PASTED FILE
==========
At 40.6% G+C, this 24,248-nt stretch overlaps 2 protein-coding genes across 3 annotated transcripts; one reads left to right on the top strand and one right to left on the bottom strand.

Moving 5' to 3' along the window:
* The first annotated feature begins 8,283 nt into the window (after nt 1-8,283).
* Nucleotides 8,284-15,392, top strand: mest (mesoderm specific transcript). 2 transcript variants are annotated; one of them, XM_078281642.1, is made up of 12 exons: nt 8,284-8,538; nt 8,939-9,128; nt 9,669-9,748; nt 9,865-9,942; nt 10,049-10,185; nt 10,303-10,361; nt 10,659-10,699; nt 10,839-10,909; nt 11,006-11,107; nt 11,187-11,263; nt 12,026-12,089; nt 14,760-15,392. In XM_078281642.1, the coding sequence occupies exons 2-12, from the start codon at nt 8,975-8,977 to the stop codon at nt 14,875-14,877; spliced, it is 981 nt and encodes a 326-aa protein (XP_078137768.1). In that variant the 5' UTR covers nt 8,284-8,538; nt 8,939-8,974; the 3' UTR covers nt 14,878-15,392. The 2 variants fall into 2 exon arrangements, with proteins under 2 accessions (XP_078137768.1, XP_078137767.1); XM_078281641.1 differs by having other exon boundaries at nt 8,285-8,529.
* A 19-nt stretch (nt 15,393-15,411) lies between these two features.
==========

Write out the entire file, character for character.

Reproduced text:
At 40.6% G+C, this 24,248-nt stretch overlaps 2 protein-coding genes across 3 annotated transcripts; one reads left to right on the top strand and one right to left on the bottom strand.

Moving 5' to 3' along the window:
* The first annotated feature begins 8,283 nt into the window (after nt 1-8,283).
* Nucleotides 8,284-15,392, top strand: mest (mesoderm specific transcript). 2 transcript variants are annotated; one of them, XM_078281642.1, is made up of 12 exons: nt 8,284-8,538; nt 8,939-9,128; nt 9,669-9,748; nt 9,865-9,942; nt 10,049-10,185; nt 10,303-10,361; nt 10,659-10,699; nt 10,839-10,909; nt 11,006-11,107; nt 11,187-11,263; nt 12,026-12,089; nt 14,760-15,392. In XM_078281642.1, the coding sequence occupies exons 2-12, from the start codon at nt 8,975-8,977 to the stop codon at nt 14,875-14,877; spliced, it is 981 nt and encodes a 326-aa protein (XP_078137768.1). In that variant the 5' UTR covers nt 8,284-8,538; nt 8,939-8,974; the 3' UTR covers nt 14,878-15,392. The 2 variants fall into 2 exon arrangements, with proteins under 2 accessions (XP_078137768.1, XP_078137767.1); XM_078281641.1 differs by having other exon boundaries at nt 8,285-8,529.
* A 19-nt stretch (nt 15,393-15,411) lies between these two features.